I was reading in Leadership Journal and this statement was made by 29 year old Jonathan Merritt in an article entitle ‘Outlooks on Outreach’: “… racism was a blind spot for my dad's generation. But at least now they do see it, and people like my dad have confessed it as a sin. I'm not sure my generation even sees our blind spots yet. For instance, my generation is addicted to our technology, but we don't have a clue how this is affecting our spiritual lives.”
I don’t think it’s just a younger generation that is addicted to technology and I believe that most of us haven’t figured out whether or not technology is good or bad for our soul. And for those who believe soul care care benefits from technology I wonder if some thinking has to be done as to when enough is enough.
My own experience with technology lends me to believe that it has the ability to consume me. I am hugely wired compared to many. I have four email accounts, I tweet occasionally, and I blog, Facebook is a must see every day (often every day). I have a Kindle, an ipod, iphone and an ipad. I love my Apple TV. And I don’t like to check into a hotel that doesn’t have internet access. So, is all this good for my soul or not?
My admission. At first blush technology takes me further from God and doesn’t bring me closer to Him. It has often kept me from eye to eye contact with people I care about. The time I spend randomly accessing random things could be better spent in some rather old-fashioned things like prayer, reading Scripture, helping others, and face to face conversation.
So, am I ready to go back to a rotary phone, an abacus, and a typewriter? Hardly. A second look at my technology habit makes me realize that all too often it controls me instead of my controlling it. When I control it, technology is a great tool. A really great tool. When it controls me then it becomes my priority instead of being the means to a greater end.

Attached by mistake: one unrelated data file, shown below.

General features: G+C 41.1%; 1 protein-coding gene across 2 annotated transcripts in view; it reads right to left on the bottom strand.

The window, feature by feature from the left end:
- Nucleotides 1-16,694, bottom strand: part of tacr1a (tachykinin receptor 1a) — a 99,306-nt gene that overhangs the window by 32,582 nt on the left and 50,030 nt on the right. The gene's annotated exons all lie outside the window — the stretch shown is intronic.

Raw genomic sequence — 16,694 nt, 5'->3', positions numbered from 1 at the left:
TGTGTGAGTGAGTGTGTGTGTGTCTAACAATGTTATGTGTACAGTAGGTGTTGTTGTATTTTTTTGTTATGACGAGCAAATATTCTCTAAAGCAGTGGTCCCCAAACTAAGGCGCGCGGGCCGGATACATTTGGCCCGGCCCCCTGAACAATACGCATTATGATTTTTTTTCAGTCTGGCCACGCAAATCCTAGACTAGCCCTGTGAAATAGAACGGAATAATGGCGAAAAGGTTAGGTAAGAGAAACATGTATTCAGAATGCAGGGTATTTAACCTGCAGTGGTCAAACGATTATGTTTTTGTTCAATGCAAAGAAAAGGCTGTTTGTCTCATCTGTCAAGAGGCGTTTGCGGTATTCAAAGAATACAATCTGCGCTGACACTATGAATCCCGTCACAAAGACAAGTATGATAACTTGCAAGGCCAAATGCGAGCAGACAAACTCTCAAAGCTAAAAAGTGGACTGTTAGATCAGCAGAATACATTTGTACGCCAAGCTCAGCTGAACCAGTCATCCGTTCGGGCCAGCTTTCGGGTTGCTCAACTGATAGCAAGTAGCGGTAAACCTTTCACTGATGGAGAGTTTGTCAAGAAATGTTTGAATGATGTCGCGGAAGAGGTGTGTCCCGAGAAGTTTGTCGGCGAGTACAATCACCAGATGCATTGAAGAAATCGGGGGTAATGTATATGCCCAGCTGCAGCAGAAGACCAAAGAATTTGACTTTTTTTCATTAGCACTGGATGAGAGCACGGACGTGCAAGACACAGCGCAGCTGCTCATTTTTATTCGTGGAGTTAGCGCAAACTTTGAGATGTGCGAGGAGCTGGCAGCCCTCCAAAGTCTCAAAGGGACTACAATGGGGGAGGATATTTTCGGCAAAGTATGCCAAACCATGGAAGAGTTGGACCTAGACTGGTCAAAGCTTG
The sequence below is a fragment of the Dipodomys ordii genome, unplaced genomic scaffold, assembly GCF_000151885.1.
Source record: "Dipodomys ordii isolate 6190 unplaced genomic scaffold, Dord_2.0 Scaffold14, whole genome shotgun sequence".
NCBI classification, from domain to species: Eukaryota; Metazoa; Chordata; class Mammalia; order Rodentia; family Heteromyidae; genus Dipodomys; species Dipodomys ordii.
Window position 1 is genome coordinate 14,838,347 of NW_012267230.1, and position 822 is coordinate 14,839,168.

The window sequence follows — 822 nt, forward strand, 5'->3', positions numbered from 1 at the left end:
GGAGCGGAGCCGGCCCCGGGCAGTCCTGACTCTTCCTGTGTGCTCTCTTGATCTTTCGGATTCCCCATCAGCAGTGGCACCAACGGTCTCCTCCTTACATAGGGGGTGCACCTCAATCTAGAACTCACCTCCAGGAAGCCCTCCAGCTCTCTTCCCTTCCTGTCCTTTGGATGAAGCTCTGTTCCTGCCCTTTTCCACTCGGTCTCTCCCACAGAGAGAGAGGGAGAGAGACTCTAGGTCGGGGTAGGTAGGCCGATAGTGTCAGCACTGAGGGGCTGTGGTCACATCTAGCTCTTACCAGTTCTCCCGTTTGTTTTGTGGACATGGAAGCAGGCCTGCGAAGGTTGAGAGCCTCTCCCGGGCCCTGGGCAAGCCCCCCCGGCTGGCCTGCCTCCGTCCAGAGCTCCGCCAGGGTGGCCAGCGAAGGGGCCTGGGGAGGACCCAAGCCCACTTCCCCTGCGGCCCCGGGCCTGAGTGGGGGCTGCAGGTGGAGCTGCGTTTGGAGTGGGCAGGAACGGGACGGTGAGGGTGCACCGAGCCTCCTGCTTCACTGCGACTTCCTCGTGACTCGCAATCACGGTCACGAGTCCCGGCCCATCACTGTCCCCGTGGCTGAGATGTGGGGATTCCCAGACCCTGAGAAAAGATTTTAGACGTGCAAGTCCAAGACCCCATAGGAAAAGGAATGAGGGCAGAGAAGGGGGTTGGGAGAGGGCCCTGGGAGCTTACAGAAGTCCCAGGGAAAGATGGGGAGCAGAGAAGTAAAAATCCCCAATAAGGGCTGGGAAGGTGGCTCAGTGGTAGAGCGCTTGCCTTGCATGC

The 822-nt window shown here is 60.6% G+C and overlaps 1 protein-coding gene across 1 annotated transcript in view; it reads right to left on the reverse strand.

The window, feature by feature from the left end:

Dallas Willard talks about having a Vision, Intention, and Means for our life (VIM). My vision for my spiritual and relational life is not to have it consumed by technology. Instead, it is to cultivate the habits necessary to grow my soul and my friendships. I want to expand my potential in each area and not limit it.. Deciding how to use technology wisely and in appropriate time constraints can help me in my soul cultivation and relational connectivity.
If I don’t have the proper intentionality I will be guided by the tyranny of the urgent. And one thing technology is adept at delivering is the notion that everything is urgent and important. It’s not. Much of what I do with technology has no importance whatsoever.
Could I live without technology? Certainly. But I do love some of the simple pleasures it brings to my life. I love carrying a huge library of books and music in a tiny package. I don’t miss pay phones. And typing on a laptop beats that old typewriter any day of the year. So, getting rid of technology is not something I’m yearning to do.
But hear me. Technology is problematic for me. Maybe for you too. It’s not just some kind of neutral force. It has an ability to snatch our time and energy. It’s use gives the appearance of productivity. It becomes, all too often, the means and the end. It defines our vision instead of serving it. It can become a god of sorts. That should concern us.